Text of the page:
Crime Library: Criminal Minds and Methods

Playing the System: The Martin Appel Case

Nasty Surprise

Governor Casey's first term ended without Appel's death warrant being signed. His reelection meant even more delays. Yet Appel insisted he still wanted to follow through. This turned out to be all talk. He'd recently had surgery for an overactive thyroid, and that would soon figure into the imminent turn of the tables. When John Morganelli became district attorney of Northampton County, he looked into the case and realized that Casey was signing death warrants only for those cases in which stays were a firm possibility. Although he never stated this, many thought he did not wish to have an execution during his term in office.

Morgnelli took an unprecedented move, as he recounts it, and filed a lawsuit to compel the governor to act. Close to eight years after the crime, the Commonwealth Court voted in favor of commanding Casey to sign the warrant. But Casey appealed. The appeal was denied and he was given sixty days to comply. He appealed to a higher court but his term was ending, and his chosen successor was defeated by Tom Ridge. After more political haggling, on February 28, 1995, Governor Ridge signed the warrant. Appel was scheduled to die on April 4.

That's when the fireworks began. It turned out that Appel did not want to die, after all. Appel now requested legal assistance to stop the execution. He had played the system, getting plenty of attention, and now he was going to use it in a different way. He received a stay of execution so his attorneys could prepare.

Before Judge Freedberg, Morganelli opposed all Appel's requests. Freedberg denied the stay but ordered records to be given to Appel's attorneys. After much legal wrangling, the basis for the appeal emerged: Appel had suffered from delusions most of his life from an overactive thyroid, so all of his decisions were subject to evaluation for incompetence, even psychosis. In short, he was now angling for an insanity defense.

In addition, Appel's attorneys claimed that the state had failed to produce evidence that potentially exonerated him some of his psychiatric records - and had denied him appropriate access to legal counsel. Given how much everyone had extended themselves in 1986 and thereafter to cover all these bases, the claims seemed unfounded, even ludicrous. Yet, Appel's new attorneys were quite serious.

"Appel was psychotic and delusional," said Rob Dunham. According to the New York Times, Dunham worked for the Pennsylvania Capital Case Resource Center, an anti-death penalty organization that assisted convicted felons with the process of getting a stay of execution. On Appel's behalf, they said they wanted to vacate all legal decisions and start over.

Judge Freedberg had little choice. Under the assumption that, while Appel had been delusional during earlier proceedings, he was not delusional with this filing for post-conviction relief, he had to be given the benefit of the doubt even a small percentage of doubt. Paradoxical as it all seemed, Apple's ploy was exceedingly clever, and once again demonstrated both the egocentric and remorseless nature of a psychopathic personality. He had no regard for the ordeal through which he was putting his surviving victims and the victims' families. Freedberg said that legal precedent bound him to grant the stay.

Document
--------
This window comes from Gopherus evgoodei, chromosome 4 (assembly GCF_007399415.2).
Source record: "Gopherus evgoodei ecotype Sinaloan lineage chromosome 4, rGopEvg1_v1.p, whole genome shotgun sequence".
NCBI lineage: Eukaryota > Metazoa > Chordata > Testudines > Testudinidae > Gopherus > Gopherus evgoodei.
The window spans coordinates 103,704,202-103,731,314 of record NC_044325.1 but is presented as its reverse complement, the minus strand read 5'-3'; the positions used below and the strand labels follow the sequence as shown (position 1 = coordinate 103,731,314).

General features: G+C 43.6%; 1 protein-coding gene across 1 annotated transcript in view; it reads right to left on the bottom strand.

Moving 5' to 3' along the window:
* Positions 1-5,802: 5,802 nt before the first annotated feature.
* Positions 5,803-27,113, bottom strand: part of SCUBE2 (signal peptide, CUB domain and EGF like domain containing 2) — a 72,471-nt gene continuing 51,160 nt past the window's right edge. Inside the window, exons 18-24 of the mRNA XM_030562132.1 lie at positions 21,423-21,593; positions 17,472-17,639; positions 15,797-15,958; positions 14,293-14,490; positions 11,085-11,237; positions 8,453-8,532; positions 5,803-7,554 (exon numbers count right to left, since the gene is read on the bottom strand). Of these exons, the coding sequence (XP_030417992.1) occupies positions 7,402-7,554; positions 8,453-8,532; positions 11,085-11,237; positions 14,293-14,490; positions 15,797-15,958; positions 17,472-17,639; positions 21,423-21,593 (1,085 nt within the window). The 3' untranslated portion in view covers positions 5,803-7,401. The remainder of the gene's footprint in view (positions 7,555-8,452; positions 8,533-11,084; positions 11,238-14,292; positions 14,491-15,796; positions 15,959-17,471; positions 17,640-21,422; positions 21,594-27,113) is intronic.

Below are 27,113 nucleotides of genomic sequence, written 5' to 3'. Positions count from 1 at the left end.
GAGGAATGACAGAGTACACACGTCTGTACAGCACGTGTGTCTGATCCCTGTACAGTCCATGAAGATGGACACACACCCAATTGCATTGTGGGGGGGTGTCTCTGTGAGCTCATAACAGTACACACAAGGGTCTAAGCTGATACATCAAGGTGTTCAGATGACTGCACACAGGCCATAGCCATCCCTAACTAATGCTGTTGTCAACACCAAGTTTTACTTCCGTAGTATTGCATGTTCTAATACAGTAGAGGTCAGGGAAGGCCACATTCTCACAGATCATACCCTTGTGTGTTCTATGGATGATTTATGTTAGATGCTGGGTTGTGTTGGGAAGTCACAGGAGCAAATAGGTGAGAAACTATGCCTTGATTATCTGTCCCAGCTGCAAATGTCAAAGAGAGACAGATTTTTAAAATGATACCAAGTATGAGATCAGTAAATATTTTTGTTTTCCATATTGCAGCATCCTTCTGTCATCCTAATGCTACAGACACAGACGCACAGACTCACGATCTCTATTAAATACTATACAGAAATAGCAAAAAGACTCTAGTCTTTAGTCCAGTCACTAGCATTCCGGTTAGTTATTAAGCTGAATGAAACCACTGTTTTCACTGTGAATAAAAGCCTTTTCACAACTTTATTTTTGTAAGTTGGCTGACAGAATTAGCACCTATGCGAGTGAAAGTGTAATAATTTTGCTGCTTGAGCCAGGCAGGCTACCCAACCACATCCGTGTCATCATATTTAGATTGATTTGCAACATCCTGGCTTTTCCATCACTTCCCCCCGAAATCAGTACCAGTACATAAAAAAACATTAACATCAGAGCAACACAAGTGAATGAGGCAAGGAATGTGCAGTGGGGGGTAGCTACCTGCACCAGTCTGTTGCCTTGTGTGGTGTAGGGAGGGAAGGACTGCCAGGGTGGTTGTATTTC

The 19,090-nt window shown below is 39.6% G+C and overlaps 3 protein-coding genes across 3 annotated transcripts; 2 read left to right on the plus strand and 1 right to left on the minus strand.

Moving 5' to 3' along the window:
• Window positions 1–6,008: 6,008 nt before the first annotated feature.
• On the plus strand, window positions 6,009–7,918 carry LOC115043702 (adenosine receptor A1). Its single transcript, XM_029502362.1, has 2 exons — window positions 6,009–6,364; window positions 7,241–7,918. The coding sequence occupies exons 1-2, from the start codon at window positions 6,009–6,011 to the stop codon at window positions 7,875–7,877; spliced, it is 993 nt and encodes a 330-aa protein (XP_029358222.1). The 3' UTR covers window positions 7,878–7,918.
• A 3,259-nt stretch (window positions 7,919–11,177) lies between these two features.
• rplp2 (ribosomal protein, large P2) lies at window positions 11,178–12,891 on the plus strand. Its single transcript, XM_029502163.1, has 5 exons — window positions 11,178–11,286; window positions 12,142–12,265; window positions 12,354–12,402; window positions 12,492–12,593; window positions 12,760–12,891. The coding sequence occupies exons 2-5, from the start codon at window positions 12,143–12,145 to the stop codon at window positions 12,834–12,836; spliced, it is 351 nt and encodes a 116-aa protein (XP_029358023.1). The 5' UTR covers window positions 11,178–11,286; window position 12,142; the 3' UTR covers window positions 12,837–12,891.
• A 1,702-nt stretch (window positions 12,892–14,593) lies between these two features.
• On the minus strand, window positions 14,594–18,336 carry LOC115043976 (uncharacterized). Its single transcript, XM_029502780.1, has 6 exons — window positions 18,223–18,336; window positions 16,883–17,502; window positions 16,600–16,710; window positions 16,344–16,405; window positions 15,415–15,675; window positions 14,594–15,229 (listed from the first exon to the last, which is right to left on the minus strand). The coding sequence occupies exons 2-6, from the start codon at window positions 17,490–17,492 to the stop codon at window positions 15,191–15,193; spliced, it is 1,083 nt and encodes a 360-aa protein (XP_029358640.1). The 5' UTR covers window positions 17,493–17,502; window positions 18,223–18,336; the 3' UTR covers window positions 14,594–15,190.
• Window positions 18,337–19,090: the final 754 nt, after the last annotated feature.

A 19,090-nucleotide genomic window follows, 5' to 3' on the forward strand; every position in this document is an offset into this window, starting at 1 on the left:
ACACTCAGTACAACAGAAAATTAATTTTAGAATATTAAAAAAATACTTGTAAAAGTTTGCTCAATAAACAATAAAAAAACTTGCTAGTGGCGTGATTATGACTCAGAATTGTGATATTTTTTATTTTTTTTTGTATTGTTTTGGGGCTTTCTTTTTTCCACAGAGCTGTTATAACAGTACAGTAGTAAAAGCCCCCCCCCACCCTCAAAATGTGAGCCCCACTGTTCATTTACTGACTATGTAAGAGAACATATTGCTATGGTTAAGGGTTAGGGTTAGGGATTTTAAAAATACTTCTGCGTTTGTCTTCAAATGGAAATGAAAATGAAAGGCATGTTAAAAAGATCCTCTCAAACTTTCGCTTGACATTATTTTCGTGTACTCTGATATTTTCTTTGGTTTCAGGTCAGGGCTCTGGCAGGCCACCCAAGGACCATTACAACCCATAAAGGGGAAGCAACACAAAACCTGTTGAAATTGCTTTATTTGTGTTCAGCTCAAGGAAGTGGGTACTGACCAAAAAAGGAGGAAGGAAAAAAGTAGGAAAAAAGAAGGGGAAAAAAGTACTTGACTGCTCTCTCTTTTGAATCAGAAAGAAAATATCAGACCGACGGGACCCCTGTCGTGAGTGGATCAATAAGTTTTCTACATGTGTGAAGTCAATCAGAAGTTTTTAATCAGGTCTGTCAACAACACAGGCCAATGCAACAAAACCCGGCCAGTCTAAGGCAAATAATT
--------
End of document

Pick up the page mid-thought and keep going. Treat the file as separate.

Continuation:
In line with Appel's pompous notions about his intellect, he seemed determined to prove he was above the system and could manipulate it at will, deciding his own fate. An expert testified that he'd had Grave's Disease, which can produce psychotic states, and Appel's girlfriend affirmed his obsession with World War IIalthough she testified that his delusional statements had started only after he was arrested. When he'd "trained" Hertzog to go into the "mission" with him, he supposedly saw himself as a general commanding a soldier. (One source states that after Appel had been caught, he'd offered himself to the CIA for a suicide mission, to make his death worth something.) Reportedly, others now claimed he'd sought the death penalty so he wouldn't inadvertently reveal that the robbery had been a CIA plot.

However, there was no evidence that Appel had suffered any psychotic manifestations of Grave's disease, only heart palpitations. In addition, Hertzog testified that while Appel was "weird," it had been clear to him that the robbery had not been about a CIA operation but about getting money to pay off debts and purchase things for his girlfriend.

Experts for the prosecution reviewed the records to look at all the psychiatric evidence, convinced that everything had been done properly and thoroughly. There was no indication from any prison records that Appel had exhibited psychotic symptoms. One psychologist noted sociopathic features and criminal goals, and another who had experience on the parole board stated that while no tests had revealed mental illness, one showed a high score for psychopathic behavior. Appel's selective manner of revealing his supposed CIA link indicated controlled calculation, not delusion. Another professional explained that, in any event, delusional behavior did not necessarily imply incompetence to participate in legal proceedings. In addition, there had been no symptoms from Grave's Disease in 1986.

The whole thing appeared to have been an elaborate bluff, in keeping with Appel's need to be "somebody" and get attention and also to save himself.

However, the court dismissed Appel's contention that he was incompetent in 1986 and vacated the stay of execution. He was eligible to appeal this decision, and he did.

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